Friday, January 9, 2009

What Happened to the TARP? Law Professor Wants Answers

This from the AP:
"These are powerfully important initiatives," said Harvard law professor Elizabeth Warren. "I'm very pleased that the incoming administration is focused on these issues."

She offered no specific advice on how to free up more credit. "It's going to take a variety of tools," she said. "They may have to move through multiple approaches."

The Congressional Oversight Panel she heads released a report Friday featuring questions about how banks are spending taxpayer money, how the money will combat the rising tide of home foreclosures and Treasury's overall strategy for the rescue.

But Treasury's Dec. 30 response "did not provide complete answers to several of the questions and failed to address a number of the questions at all," said the panel's second report.

The new document cited an Associated Press investigation that found none of the banks was willing to disclose what they were doing with hundreds of billions of dollars* distributed through direct injections of federal money.

"For Treasury to advance funds to these institutions without requiring more transparency further erodes the very confidence Treasury seeks to restore," it said.

Appearing Friday on ABC's "Good Morning America," Warren said that Treasury "didn't put any tracking mechanisms on it."
Like a bank that marks the serial number on bills to foil bank robbers? The treasury put in capital via preferred shares. I suppose banking is inherently confusing because they are in the business of "renting" money. A vanilla bank can also "rent money" from depositors. The idea is that the difference between what they pay to "rent money" [borrow] is less then what they charge to "rent money" [lend].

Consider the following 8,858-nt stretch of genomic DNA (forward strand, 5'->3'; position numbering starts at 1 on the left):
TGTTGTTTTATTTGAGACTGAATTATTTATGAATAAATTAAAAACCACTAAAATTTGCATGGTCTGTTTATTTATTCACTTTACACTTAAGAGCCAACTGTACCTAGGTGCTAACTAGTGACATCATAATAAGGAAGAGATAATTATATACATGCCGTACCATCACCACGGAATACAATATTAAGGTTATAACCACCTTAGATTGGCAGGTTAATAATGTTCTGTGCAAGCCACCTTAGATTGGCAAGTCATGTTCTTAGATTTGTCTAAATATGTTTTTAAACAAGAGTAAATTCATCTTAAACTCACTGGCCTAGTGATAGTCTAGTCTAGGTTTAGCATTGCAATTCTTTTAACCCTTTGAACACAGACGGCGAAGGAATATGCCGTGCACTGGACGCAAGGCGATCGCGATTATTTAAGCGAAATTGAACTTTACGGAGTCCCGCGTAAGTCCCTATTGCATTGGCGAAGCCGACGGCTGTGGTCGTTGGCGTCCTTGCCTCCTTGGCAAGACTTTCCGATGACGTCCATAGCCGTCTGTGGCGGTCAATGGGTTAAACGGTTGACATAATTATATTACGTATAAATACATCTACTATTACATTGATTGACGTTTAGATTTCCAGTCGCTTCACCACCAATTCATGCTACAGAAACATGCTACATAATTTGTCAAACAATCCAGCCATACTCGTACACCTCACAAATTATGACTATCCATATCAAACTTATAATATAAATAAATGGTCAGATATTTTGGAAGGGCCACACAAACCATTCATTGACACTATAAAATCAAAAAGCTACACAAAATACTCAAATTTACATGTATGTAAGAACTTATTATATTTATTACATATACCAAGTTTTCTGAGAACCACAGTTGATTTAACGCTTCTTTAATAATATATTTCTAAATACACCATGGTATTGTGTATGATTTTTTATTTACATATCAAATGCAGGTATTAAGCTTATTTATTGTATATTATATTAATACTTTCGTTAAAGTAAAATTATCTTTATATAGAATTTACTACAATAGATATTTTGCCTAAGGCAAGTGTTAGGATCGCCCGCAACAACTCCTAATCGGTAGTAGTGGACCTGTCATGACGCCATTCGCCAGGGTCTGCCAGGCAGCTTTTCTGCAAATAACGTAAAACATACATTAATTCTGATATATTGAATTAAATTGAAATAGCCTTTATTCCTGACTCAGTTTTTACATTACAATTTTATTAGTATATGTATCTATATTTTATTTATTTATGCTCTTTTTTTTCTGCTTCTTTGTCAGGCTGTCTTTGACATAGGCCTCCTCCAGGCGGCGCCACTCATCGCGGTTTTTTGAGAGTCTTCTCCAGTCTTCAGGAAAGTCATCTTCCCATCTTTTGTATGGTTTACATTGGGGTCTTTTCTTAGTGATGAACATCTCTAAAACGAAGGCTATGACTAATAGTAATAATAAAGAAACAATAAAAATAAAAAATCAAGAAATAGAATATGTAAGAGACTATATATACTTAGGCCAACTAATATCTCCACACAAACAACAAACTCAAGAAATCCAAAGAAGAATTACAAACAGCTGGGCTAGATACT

They also have capital which is measured in money.

It is obvious that some banks would have needed to raise outside capital at a higher cost then TARP money to acquire weaker banks, like the WFC acquisition of WB. In those cases, the weaker banks may well have had to call on the FDIC, so money would have been spent out of one pocket or another [the FDIC is "insurance" like Social Security is "insurance"]. Seems like not a bad outcome.

However, it would be interesting for a bank to look at all activity since they received TARP money and simply segregate those that appear to have the highest social benefit. They could then say that they used the Treasury TARP funds for those activities. Workout some loans -- that's TARP money. Lend to small businesses -- That's TARP money. Etc.

At this point, someone in the press might wonder how one could demonstrate that it was TARP funds that were used for a particular loan. The bank would then say that it's true because they say it's true.  The press asks a stupid question.  Something is inherently unmeasurable yet the press, Congress, and a Law Professor want it measured.  Perhaps it takes an equally stupid answer from a bank to move the discussion to something that makes at least a little sense.  I wouldn't want to be that bank -- I'd let someone else go first.

*Note that some banks, in fact, did say something: 
JPMorgan Chase, which got $25 billion, said it plans to lend $5 billion to non-profit and health care companies in the coming year.
Maybe they should have said they were going to lend all $25 billion to non-profit and health care companies as well as low income individuals, via credit cards [with interest at 20%+].

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